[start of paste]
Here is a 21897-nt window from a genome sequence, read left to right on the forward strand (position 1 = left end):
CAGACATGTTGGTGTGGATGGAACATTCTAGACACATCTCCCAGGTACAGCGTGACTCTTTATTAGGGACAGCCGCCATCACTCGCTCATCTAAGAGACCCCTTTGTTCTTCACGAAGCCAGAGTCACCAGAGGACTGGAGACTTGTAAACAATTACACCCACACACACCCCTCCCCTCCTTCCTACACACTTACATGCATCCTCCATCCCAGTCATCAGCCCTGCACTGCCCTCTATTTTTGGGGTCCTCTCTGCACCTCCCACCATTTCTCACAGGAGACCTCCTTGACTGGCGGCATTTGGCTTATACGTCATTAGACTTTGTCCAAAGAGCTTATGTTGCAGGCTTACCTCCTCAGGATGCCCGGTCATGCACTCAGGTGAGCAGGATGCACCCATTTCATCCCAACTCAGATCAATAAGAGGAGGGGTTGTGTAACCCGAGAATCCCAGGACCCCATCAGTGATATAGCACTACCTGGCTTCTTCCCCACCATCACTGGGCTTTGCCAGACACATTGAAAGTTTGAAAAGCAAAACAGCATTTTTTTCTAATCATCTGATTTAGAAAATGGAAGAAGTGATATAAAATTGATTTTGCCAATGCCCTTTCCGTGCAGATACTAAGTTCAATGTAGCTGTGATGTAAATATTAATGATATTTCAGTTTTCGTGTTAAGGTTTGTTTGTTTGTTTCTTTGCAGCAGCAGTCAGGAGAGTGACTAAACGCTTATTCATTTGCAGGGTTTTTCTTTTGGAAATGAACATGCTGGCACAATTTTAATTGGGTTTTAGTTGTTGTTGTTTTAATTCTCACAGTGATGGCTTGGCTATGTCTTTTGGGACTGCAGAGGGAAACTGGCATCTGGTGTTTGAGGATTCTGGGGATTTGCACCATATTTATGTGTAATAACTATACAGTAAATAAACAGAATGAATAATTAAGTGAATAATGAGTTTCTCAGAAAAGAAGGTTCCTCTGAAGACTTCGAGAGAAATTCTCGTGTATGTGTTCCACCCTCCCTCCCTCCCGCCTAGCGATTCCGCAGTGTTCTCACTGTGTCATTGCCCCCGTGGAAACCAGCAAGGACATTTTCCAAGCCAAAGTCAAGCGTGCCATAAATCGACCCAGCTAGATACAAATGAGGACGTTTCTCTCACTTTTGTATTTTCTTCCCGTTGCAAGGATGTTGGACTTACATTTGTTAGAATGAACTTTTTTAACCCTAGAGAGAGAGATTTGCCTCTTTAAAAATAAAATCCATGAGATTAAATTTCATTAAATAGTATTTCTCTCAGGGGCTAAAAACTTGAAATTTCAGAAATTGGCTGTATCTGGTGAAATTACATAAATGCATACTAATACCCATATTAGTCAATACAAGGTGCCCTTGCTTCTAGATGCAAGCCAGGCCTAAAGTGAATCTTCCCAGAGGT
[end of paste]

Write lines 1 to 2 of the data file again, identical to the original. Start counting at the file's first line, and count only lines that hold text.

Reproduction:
Here is a 21897-nt window from a genome sequence, read left to right on the forward strand (position 1 = left end):
CAGACATGTTGGTGTGGATGGAACATTCTAGACACATCTCCCAGGTACAGCGTGACTCTTTATTAGGGACAGCCGCCATCACTCGCTCATCTAAGAGACCCCTTTGTTCTTCACGAAGCCAGAGTCACCAGAGGACTGGAGACTTGTAAACAATTACACCCACACACACCCCTCCCCTCCTTCCTACACACTTACATGCATCCTCCATCCCAGTCATCAGCCCTGCACTGCCCTCTATTTTTGGGGTCCTCTCTGCACCTCCCACCATTTCTCACAGGAGACCTCCTTGACTGGCGGCATTTGGCTTATACGTCATTAGACTTTGTCCAAAGAGCTTATGTTGCAGGCTTACCTCCTCAGGATGCCCGGTCATGCACTCAGGTGAGCAGGATGCACCCATTTCATCCCAACTCAGATCAATAAGAGGAGGGGTTGTGTAACCCGAGAATCCCAGGACCCCATCAGTGATATAGCACTACCTGGCTTCTTCCCCACCATCACTGGGCTTTGCCAGACACATTGAAAGTTTGAAAAGCAAAACAGCATTTTTTTCTAATCATCTGATTTAGAAAATGGAAGAAGTGATATAAAATTGATTTTGCCAATGCCCTTTCCGTGCAGATACTAAGTTCAATGTAGCTGTGATGTAAATATTAATGATATTTCAGTTTTCGTGTTAAGGTTTGTTTGTTTGTTTCTTTGCAGCAGCAGTCAGGAGAGTGACTAAACGCTTATTCATTTGCAGGGTTTTTCTTTTGGAAATGAACATGCTGGCACAATTTTAATTGGGTTTTAGTTGTTGTTGTTTTAATTCTCACAGTGATGGCTTGGCTATGTCTTTTGGGACTGCAGAGGGAAACTGGCATCTGGTGTTTGAGGATTCTGGGGATTTGCACCATATTTATGTGTAATAACTATACAGTAAATAAACAGAATGAATAATTAAGTGAATAATGAGTTTCTCAGAAAAGAAGGTTCCTCTGAAGACTTCGAGAGAAATTCTCGTGTATGTGTTCCACCCTCCCTCCCTCCCGCCTAGCGATTCCGCAGTGTTCTCACTGTGTCATTGCCCCCGTGGAAACCAGCAAGGACATTTTCCAAGCCAAAGTCAAGCGTGCCATAAATCGACCCAGCTAGATACAAATGAGGACGTTTCTCTCACTTTTGTATTTTCTTCCCGTTGCAAGGATGTTGGACTTACATTTGTTAGAATGAACTTTTTTAACCCTAGAGAGAGAGATTTGCCTCTTTAAAAATAAAATCCATGAGATTAAATTTCATTAAATAGTATTTCTCTCAGGGGCTAAAAACTTGAAATTTCAGAAATTGGCTGTATCTGGTGAAATTACATAAATGCATACTAATACCCATATTAGTCAATACAAGGTGCCCTTGCTTCTAGATGCAAGCCAGGCCTAAAGTGAATCTTCCCAGAGGT